All the way from LA we speak to the gorgeous RuPaul about the best way to deal with young drag queen tantrums, living the bohemian lifestyle, Britney’s ‘bitch track’, and men in dark rooms where it doesn’t matter what they f**k!

CREDIT: Photography Mathu Andersen

How does it feel to be a national treasure?

Who have you been talking to? (Laughter) I didn’t know I was. The best anyone can do is to be themselves to the fullest and to not really compromise your own lovely beautiful spirit. I think if other people get something out of that, that’s great, but that’s never been my reason for doing what I do, to give other people something. It’s really a selfish reason, it’s really to have fun whilst I’m here on this planet. I mean it all starts with you. Self preservation is love and nature. Even as a performer on stage if you have fun the audience will have fun.

A lot of people looked up to you and appreciated your advice on Drag U. Do you have any advice for our readers who want to become drag queens?

Well I think it’s probably important for anybody who’s going to get into show business to get your real estate licence, (laughter), because you probably won’t be making enough for your rent money. Show business is a hard business. Most people see all the glamour and their names in the paper but that’s just such a small part of what it takes to maintain a career. You have to be very resilient, you have to know thyself and you have to have an understanding of what is being asked of you by the public. What is it they get from you? What your value is?

What do you think Drag Race has done for you personally in your life?

You know, in terms of my legacy as a performer on this planet in the past 32 years of me working in show business it has been my crowning glory, honestly, because I’ve been able to create something that other performers can use as a launching pad and through them my legacy will live forever, because I was able to introduce the world to them.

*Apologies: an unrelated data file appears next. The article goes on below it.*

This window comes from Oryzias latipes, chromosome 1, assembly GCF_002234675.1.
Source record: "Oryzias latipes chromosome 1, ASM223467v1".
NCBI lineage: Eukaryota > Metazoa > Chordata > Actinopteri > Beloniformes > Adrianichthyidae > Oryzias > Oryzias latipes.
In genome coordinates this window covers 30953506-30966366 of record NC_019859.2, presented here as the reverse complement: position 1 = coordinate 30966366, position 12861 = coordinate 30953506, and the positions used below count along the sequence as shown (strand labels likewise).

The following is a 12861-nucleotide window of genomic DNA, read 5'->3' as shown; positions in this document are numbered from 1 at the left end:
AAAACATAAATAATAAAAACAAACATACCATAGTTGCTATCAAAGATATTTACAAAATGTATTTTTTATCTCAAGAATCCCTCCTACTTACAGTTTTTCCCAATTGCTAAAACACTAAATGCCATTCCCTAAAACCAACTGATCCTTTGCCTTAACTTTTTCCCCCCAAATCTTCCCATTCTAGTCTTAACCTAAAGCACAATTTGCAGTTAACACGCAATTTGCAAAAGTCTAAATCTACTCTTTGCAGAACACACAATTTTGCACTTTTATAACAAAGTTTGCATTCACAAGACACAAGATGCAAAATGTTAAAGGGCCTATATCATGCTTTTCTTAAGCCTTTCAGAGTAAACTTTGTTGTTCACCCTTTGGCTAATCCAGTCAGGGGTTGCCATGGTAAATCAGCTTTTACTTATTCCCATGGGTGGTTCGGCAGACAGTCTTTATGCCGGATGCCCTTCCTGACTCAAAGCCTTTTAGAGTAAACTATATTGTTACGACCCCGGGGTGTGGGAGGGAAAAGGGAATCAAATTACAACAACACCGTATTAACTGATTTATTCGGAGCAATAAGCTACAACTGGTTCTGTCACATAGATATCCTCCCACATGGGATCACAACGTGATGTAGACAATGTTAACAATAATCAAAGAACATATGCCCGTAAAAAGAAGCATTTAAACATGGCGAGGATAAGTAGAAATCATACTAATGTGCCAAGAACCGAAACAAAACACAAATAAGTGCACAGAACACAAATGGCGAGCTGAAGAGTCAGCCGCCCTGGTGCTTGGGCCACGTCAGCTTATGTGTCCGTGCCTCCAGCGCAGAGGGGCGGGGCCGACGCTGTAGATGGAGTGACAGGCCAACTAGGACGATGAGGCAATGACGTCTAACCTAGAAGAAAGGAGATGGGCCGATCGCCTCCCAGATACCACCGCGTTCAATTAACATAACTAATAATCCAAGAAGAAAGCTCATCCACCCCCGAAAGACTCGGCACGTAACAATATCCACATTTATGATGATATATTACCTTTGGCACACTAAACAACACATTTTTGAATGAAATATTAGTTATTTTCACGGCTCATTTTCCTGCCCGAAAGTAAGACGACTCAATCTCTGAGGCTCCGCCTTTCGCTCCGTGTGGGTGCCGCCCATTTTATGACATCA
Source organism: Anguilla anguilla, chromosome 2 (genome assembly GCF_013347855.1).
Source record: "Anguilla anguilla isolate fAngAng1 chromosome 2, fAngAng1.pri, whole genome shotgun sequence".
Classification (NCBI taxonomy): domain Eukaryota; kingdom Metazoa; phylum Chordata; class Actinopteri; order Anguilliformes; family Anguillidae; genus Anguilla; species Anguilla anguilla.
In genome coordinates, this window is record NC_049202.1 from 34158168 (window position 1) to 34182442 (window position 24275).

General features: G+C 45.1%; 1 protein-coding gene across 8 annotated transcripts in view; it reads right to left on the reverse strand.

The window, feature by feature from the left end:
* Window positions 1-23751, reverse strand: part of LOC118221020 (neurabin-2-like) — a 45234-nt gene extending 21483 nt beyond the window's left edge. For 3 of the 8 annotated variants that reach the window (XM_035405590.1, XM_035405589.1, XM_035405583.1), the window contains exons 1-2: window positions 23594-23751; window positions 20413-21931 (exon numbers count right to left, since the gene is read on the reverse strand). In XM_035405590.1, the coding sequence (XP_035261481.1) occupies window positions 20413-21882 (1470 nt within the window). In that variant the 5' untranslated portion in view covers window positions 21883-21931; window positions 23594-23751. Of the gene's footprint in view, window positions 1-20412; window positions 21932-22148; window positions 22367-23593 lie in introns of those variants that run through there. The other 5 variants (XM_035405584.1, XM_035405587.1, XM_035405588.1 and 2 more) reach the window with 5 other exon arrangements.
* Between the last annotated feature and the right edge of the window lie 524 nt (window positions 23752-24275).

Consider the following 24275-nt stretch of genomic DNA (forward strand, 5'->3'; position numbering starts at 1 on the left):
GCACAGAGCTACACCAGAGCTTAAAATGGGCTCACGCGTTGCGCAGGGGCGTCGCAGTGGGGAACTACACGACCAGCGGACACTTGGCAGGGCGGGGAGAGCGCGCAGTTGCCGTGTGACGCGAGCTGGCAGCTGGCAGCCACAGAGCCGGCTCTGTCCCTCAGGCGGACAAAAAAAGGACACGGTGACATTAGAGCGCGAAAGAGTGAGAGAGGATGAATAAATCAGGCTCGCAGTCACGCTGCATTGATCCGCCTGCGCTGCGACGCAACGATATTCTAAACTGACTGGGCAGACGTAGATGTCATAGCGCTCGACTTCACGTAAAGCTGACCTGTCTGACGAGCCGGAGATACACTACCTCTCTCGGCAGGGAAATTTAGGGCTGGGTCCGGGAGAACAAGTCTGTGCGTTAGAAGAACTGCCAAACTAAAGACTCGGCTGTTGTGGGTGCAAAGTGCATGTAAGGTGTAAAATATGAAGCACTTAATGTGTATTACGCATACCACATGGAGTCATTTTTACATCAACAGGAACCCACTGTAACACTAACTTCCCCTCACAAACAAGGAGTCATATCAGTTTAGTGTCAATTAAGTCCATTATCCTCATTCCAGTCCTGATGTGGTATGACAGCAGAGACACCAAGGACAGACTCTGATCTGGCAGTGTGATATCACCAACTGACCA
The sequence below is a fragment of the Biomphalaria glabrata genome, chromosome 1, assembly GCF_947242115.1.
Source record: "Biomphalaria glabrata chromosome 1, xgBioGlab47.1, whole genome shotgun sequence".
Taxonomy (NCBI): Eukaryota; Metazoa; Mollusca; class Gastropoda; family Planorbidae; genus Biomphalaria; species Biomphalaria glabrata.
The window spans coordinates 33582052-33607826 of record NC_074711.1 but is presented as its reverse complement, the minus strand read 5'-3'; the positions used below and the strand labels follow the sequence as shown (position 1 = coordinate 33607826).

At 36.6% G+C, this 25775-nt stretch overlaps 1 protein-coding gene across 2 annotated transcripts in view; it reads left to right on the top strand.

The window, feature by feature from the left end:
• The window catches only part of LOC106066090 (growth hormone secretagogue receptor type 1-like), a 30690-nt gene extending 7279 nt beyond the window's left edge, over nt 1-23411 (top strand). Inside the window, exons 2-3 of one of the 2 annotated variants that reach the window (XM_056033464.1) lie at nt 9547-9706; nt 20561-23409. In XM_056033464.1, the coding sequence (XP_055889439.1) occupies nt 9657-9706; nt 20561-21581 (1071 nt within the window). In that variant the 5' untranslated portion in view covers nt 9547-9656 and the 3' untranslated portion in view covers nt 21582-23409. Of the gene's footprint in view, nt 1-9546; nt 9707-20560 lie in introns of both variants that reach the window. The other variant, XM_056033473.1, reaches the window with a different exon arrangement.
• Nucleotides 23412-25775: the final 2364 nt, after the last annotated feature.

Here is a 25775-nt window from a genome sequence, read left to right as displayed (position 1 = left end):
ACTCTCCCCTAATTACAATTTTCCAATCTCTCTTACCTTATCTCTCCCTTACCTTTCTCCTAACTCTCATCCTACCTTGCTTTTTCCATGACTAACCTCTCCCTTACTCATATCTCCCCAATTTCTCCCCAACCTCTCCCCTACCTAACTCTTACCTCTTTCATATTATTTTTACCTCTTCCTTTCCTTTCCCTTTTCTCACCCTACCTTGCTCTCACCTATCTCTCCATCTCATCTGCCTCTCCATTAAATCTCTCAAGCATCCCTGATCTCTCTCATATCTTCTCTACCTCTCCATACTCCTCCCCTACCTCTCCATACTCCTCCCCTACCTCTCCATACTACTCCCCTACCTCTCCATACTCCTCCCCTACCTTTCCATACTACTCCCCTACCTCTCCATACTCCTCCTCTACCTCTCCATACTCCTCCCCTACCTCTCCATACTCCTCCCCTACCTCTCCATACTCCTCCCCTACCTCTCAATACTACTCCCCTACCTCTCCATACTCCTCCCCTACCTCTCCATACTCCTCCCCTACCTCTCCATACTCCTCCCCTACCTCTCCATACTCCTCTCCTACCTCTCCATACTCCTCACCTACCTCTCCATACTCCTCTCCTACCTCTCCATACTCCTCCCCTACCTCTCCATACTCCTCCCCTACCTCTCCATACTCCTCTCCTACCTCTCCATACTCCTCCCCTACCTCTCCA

Who was your drag mother. Did you have one?

I actually did not. I had several mentors throughout my life who guided me and who’s advice I trusted. When I was 9 years old my sister married a guy who was very influential in guiding me. When I was 21 I met an older gay man named Dick Merchant who looked after me and taught me about Tennessee Williams and Tallulah Bankhead and social politics. You know drag wasn’t really about the drag it was more about being bohemian and drag just happened to be a tool to sort of ride the bohemian train. Drag calls out, its always been there to remind us not to take life so seriously.

How does it feel to be the drag version of Tara Banks?

(Laughs) I’m not going to answer that. I’m Ru and I mean honestly when you compare yourself to other people you really do yourself a dis-service.

What’s the best advice you’ve ever been given?

The best advice I’ve ever been given was from my 10th grade acting teacher Mr Purnell, who I’m still friends with. He said ‘RuPaul, do not take life too f**king seriously.’ And that really is the best advice I’ve ever gotten. You know when you’re young it doesn’t really resonate as much, so the older you get the more important that message becomes.

What’s the best way to deal with upstarting drag queen tantrums?

Well, we are doing a reality show so we do like a bit of drama, but if they’re becoming violent or something then we would have to threaten their ass with being kicked off the show and they don’t want that. We do encourage, actually we don’t even have to encourage drama. Drama is inherently there with drag queens. Usually the kids understand what they’re there for. They know this is their launch pad and they know there’re gonna be watched and there’s cameras on them at all times. I think the worst thing a girl could do really is just sabotage her own chances. There’s nothing really she could do to the other girls, the world is watching, the world will see how you behave and decide whether or not they want to follow you or support you.

I know you’ve had many camp moments in your life, but was there a campest moment?

You know I think all life is irreverent and campy and part of the bohemian lifestyle that I grew up with was to make fun of everything. Nothing is off limits except unkindness. Deliberate cruelty is not fun. I think of everything as camp. I think this life is all a dream, it’s all a funny fuzzed up illusion so I have to laugh at everything, I think it’s all camp.